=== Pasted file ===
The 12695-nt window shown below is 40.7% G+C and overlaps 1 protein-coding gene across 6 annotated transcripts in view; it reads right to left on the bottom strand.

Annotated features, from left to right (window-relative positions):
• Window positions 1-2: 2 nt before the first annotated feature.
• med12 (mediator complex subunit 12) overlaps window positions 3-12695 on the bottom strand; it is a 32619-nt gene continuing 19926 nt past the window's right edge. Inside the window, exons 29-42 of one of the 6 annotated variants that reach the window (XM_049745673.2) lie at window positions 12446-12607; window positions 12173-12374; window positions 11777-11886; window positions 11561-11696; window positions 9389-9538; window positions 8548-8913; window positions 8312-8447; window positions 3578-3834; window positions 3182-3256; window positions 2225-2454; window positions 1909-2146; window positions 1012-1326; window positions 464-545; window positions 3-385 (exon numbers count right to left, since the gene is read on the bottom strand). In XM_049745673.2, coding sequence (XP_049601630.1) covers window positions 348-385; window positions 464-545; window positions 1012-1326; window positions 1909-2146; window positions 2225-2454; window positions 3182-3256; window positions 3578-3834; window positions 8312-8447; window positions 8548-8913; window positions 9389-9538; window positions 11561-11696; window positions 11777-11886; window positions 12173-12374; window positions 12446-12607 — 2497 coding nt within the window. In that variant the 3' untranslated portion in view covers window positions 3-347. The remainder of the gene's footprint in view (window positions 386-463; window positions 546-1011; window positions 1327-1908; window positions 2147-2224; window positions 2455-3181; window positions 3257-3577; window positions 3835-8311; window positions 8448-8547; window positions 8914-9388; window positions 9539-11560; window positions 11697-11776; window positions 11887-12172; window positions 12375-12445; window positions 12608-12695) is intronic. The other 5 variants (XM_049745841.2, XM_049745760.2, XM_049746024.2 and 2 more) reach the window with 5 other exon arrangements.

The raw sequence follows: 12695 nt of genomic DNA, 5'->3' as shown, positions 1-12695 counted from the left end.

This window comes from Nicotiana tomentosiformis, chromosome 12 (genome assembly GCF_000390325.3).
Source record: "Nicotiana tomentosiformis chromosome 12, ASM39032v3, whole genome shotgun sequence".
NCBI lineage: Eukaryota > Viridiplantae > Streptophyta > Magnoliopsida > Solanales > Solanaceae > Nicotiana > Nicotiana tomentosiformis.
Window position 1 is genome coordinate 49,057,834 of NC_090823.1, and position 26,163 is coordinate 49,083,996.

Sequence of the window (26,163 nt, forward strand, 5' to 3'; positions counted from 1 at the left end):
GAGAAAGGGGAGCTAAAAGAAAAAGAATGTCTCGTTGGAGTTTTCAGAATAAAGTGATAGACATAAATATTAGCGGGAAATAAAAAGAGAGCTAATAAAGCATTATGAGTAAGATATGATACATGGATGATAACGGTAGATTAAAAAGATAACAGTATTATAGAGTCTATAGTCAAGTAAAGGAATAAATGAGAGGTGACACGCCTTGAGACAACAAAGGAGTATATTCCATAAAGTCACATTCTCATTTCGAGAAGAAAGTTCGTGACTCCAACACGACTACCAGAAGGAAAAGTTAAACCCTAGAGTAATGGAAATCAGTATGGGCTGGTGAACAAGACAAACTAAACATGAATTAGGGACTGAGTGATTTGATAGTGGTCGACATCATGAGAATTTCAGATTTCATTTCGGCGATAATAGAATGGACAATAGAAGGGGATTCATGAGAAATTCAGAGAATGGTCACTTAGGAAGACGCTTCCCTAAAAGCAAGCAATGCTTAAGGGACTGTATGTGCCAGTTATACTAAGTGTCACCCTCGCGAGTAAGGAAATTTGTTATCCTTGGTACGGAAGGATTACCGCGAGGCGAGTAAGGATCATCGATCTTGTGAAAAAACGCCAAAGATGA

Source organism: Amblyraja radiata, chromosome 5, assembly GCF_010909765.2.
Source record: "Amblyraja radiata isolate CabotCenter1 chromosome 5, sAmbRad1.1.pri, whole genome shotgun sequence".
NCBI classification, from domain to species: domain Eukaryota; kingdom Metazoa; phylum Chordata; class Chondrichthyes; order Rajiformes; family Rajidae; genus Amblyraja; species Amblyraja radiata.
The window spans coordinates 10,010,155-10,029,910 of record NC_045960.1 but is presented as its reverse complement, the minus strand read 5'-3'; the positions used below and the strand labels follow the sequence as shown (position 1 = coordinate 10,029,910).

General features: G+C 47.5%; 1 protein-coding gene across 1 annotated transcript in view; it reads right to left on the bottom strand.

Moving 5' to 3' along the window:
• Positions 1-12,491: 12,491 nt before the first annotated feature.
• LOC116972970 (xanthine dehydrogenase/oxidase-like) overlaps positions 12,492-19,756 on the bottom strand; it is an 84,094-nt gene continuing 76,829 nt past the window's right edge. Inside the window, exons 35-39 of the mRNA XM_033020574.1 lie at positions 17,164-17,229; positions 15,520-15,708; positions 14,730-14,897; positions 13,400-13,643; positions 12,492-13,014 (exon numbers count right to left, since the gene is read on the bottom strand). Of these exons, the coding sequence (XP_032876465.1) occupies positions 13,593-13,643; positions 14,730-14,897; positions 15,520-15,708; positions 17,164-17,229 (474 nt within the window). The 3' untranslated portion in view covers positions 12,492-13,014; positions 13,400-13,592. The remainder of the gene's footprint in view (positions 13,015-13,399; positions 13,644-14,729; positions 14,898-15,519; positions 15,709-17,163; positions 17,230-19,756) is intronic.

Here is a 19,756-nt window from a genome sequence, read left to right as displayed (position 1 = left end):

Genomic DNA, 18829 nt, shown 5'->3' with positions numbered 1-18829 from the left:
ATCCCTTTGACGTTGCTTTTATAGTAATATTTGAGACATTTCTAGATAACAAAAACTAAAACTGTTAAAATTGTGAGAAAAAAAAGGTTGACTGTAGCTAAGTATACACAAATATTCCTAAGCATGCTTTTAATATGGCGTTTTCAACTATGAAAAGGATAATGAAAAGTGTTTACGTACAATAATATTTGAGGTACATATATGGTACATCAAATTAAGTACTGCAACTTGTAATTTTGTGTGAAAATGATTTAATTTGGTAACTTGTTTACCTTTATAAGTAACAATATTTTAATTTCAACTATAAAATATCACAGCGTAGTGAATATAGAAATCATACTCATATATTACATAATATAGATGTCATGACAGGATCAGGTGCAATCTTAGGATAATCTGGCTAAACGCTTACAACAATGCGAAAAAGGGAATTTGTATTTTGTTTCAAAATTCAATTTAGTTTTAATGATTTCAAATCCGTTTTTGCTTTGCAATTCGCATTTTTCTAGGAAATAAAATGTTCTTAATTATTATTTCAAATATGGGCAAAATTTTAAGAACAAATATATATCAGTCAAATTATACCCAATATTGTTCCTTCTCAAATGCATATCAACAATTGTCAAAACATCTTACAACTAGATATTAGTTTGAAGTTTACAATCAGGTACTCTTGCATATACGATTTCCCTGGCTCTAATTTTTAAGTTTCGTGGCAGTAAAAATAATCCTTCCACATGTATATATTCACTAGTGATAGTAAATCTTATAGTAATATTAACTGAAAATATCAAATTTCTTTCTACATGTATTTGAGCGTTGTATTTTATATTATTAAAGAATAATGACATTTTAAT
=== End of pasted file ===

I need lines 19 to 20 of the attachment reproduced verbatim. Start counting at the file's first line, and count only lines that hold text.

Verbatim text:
• LOC116972970 (xanthine dehydrogenase/oxidase-like) overlaps positions 12,492-19,756 on the bottom strand; it is an 84,094-nt gene continuing 76,829 nt past the window's right edge. Inside the window, exons 35-39 of the mRNA XM_033020574.1 lie at positions 17,164-17,229; positions 15,520-15,708; positions 14,730-14,897; positions 13,400-13,643; positions 12,492-13,014 (exon numbers count right to left, since the gene is read on the bottom strand). Of these exons, the coding sequence (XP_032876465.1) occupies positions 13,593-13,643; positions 14,730-14,897; positions 15,520-15,708; positions 17,164-17,229 (474 nt within the window). The 3' untranslated portion in view covers positions 12,492-13,014; positions 13,400-13,592. The remainder of the gene's footprint in view (positions 13,015-13,399; positions 13,644-14,729; positions 14,898-15,519; positions 15,709-17,163; positions 17,230-19,756) is intronic.

Here is a 19,756-nt window from a genome sequence, read left to right as displayed (position 1 = left end):